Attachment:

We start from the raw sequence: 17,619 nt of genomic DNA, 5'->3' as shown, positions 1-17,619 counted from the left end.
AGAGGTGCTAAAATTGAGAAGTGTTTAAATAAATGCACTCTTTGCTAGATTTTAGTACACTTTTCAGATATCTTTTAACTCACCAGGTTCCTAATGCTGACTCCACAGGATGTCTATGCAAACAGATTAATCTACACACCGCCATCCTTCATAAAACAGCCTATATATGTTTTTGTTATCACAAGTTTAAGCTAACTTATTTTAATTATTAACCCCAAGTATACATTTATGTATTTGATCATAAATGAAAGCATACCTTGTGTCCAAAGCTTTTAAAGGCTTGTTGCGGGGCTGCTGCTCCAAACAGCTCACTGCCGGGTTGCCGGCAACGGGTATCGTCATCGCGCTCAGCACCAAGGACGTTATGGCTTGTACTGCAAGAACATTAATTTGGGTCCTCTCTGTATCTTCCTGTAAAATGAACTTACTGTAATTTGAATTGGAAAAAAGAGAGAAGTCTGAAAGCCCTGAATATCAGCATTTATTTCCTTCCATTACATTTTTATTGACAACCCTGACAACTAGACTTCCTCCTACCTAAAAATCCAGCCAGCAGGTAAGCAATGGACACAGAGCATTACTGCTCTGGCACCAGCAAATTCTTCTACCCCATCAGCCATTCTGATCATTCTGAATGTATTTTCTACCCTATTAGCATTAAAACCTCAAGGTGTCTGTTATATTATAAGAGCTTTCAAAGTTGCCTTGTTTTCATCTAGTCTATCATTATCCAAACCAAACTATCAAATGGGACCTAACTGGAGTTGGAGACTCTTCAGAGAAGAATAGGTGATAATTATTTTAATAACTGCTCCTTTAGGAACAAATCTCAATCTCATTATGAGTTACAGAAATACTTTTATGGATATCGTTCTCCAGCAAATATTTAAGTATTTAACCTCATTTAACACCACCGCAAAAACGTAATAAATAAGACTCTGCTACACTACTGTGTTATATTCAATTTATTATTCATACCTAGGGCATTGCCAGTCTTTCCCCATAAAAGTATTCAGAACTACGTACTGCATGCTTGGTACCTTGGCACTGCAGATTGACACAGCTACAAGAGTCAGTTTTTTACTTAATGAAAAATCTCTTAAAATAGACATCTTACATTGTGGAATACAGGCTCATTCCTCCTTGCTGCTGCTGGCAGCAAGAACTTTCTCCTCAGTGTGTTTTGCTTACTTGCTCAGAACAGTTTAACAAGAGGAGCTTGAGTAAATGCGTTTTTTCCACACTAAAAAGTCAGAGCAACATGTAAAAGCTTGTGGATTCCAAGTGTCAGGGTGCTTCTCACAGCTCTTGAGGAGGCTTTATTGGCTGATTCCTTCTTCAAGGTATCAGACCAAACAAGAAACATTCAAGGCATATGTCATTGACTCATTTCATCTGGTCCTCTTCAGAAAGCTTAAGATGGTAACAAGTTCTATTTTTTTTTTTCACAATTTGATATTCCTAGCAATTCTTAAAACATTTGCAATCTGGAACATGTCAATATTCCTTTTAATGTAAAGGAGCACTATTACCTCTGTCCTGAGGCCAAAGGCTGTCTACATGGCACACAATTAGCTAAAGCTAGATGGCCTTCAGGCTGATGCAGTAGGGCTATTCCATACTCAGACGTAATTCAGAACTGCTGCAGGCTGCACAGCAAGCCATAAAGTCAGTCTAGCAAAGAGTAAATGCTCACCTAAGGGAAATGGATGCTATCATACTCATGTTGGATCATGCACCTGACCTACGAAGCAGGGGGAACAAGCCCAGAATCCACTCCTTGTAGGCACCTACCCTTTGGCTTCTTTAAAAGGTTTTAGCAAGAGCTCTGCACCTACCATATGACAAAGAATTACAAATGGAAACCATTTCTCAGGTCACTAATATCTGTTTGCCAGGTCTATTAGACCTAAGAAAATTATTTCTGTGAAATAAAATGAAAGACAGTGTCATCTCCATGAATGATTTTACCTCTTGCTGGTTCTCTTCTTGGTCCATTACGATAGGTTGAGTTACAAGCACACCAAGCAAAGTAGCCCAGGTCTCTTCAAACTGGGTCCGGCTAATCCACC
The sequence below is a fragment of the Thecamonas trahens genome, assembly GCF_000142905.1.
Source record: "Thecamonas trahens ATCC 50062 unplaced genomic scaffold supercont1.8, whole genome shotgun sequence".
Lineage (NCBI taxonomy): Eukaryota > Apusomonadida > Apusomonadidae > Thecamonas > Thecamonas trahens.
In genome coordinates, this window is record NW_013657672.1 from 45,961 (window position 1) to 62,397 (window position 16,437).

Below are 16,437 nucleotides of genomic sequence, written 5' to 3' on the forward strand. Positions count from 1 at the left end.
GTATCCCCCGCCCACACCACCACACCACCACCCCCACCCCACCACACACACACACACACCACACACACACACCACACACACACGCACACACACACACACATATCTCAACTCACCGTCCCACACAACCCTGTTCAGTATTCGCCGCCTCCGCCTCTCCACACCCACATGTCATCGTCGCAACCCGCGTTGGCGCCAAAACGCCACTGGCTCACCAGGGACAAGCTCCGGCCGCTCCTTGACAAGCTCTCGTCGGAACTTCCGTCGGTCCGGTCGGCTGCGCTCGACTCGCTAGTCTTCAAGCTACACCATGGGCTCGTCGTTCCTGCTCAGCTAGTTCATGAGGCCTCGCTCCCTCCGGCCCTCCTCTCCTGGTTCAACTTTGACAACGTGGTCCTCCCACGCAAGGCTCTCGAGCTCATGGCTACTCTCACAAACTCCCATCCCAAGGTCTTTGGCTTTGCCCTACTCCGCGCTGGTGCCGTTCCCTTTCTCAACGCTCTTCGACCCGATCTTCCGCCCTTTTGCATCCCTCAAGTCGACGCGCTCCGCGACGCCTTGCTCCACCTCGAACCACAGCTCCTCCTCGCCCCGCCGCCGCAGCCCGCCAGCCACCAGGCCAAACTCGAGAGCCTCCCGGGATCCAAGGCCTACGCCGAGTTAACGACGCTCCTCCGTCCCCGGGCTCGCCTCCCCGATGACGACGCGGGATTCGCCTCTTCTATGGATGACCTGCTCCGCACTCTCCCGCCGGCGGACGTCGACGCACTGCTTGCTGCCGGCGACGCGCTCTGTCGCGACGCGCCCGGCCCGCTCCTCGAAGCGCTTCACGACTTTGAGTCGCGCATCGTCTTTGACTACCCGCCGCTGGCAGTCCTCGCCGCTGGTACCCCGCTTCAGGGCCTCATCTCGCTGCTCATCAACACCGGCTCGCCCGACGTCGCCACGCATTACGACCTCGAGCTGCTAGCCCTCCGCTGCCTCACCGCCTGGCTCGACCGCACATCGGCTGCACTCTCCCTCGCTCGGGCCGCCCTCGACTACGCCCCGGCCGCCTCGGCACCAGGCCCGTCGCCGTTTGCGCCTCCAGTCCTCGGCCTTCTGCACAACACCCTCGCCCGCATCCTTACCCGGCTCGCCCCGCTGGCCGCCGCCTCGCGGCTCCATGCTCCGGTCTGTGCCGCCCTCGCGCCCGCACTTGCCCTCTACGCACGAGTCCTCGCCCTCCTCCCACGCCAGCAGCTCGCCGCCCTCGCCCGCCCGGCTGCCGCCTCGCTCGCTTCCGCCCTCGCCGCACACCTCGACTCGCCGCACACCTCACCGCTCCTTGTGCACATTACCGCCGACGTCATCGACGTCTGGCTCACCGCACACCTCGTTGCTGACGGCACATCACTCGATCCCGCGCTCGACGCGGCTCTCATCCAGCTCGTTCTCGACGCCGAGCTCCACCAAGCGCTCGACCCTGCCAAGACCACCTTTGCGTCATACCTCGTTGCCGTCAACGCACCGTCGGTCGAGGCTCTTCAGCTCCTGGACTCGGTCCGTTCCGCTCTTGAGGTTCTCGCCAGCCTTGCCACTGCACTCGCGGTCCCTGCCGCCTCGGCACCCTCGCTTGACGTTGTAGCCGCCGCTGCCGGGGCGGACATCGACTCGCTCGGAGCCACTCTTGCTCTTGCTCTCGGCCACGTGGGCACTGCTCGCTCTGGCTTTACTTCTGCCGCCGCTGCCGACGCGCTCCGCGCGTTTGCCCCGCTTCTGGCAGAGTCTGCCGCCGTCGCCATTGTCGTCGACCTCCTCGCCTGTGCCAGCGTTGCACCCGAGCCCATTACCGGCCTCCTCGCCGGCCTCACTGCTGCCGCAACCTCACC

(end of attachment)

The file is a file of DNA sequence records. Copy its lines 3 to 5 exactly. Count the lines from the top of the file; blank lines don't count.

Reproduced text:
The sequence below is a fragment of the Thecamonas trahens genome, assembly GCF_000142905.1.
Source record: "Thecamonas trahens ATCC 50062 unplaced genomic scaffold supercont1.8, whole genome shotgun sequence".
Lineage (NCBI taxonomy): Eukaryota > Apusomonadida > Apusomonadidae > Thecamonas > Thecamonas trahens.